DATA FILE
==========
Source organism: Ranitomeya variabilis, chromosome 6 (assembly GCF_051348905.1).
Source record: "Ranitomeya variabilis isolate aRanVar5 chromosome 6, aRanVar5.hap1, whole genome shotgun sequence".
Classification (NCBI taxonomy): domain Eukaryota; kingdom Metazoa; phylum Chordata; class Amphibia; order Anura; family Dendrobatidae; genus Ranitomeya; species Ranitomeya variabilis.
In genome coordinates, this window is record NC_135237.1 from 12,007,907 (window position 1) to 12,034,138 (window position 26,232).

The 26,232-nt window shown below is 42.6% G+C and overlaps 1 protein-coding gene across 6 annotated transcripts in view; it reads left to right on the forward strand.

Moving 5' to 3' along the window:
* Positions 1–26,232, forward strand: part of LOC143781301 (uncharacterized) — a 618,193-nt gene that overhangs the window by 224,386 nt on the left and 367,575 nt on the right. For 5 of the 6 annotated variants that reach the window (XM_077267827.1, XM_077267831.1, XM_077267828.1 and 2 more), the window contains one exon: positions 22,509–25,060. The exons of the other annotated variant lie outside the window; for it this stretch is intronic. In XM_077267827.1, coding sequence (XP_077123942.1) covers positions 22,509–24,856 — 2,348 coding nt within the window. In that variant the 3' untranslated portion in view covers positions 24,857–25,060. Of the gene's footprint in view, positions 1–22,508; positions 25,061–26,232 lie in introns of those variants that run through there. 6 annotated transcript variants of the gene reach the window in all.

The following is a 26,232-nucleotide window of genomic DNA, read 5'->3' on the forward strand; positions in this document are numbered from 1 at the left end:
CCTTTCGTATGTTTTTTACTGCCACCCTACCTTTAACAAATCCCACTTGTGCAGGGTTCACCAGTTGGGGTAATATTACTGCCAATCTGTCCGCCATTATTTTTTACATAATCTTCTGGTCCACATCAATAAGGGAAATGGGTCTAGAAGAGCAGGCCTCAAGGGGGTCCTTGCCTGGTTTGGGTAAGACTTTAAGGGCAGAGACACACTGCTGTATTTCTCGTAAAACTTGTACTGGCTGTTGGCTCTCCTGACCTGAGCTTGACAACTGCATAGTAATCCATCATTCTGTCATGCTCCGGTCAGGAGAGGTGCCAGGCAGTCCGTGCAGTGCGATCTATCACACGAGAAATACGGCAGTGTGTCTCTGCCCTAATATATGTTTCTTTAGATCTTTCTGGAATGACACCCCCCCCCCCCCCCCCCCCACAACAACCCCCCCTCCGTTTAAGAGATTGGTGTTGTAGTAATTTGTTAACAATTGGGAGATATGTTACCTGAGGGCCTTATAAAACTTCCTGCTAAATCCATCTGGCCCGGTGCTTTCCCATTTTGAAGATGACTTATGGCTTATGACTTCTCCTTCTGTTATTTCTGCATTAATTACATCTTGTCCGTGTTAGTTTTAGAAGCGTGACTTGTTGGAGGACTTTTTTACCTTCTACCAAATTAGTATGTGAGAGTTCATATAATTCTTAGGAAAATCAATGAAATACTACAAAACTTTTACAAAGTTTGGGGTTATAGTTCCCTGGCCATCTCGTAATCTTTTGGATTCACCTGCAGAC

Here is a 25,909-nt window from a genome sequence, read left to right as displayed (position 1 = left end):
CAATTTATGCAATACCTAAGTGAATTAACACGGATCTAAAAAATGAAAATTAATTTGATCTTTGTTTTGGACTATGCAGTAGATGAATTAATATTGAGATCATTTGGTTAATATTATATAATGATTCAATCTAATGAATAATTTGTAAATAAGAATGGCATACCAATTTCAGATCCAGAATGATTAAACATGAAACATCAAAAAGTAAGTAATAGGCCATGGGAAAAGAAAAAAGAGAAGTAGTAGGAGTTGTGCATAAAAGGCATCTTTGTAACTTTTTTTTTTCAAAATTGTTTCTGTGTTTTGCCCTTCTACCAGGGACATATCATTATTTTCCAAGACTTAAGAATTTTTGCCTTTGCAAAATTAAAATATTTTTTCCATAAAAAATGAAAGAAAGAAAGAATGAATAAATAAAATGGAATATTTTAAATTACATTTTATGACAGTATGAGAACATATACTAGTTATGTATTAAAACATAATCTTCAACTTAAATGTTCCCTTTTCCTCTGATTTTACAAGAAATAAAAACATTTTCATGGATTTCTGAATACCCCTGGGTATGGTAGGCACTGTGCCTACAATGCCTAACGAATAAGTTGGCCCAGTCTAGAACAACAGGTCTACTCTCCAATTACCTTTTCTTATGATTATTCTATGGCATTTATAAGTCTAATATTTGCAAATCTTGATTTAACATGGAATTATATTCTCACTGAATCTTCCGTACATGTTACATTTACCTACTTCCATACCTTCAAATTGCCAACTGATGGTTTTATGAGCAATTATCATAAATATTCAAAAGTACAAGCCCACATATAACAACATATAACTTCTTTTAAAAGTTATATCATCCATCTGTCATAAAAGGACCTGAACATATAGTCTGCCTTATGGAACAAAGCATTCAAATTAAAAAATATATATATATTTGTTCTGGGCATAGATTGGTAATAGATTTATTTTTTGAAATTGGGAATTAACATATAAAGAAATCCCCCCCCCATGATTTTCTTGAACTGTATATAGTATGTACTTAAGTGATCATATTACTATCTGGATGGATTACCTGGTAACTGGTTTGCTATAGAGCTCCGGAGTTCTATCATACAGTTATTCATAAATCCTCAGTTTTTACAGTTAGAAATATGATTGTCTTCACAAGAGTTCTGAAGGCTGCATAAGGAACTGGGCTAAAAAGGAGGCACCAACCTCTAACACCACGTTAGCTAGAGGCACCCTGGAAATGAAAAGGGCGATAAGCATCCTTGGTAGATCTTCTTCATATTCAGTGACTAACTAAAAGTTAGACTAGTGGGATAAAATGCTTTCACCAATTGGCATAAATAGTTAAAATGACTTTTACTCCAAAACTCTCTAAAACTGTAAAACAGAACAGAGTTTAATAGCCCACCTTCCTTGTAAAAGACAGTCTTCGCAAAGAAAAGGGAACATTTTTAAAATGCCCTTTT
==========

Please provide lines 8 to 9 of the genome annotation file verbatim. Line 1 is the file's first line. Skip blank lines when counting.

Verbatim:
The following is a 26,232-nucleotide window of genomic DNA, read 5'->3' on the forward strand; positions in this document are numbered from 1 at the left end:
CCTTTCGTATGTTTTTTACTGCCACCCTACCTTTAACAAATCCCACTTGTGCAGGGTTCACCAGTTGGGGTAATATTACTGCCAATCTGTCCGCCATTATTTTTTACATAATCTTCTGGTCCACATCAATAAGGGAAATGGGTCTAGAAGAGCAGGCCTCAAGGGGGTCCTTGCCTGGTTTGGGTAAGACTTTAAGGGCAGAGACACACTGCTGTATTTCTCGTAAAACTTGTACTGGCTGTTGGCTCTCCTGACCTGAGCTTGACAACTGCATAGTAATCCATCATTCTGTCATGCTCCGGTCAGGAGAGGTGCCAGGCAGTCCGTGCAGTGCGATCTATCACACGAGAAATACGGCAGTGTGTCTCTGCCCTAATATATGTTTCTTTAGATCTTTCTGGAATGACACCCCCCCCCCCCCCCCCCCCACAACAACCCCCCCTCCGTTTAAGAGATTGGTGTTGTAGTAATTTGTTAACAATTGGGAGATATGTTACCTGAGGGCCTTATAAAACTTCCTGCTAAATCCATCTGGCCCGGTGCTTTCCCATTTTGAAGATGACTTATGGCTTATGACTTCTCCTTCTGTTATTTCTGCATTAATTACATCTTGTCCGTGTTAGTTTTAGAAGCGTGACTTGTTGGAGGACTTTTTTACCTTCTACCAAATTAGTATGTGAGAGTTCATATAATTCTTAGGAAAATCAATGAAATACTACAAAACTTTTACAAAGTTTGGGGTTATAGTTCCCTGGCCATCTCGTAATCTTTTGGATTCACCTGCAGAC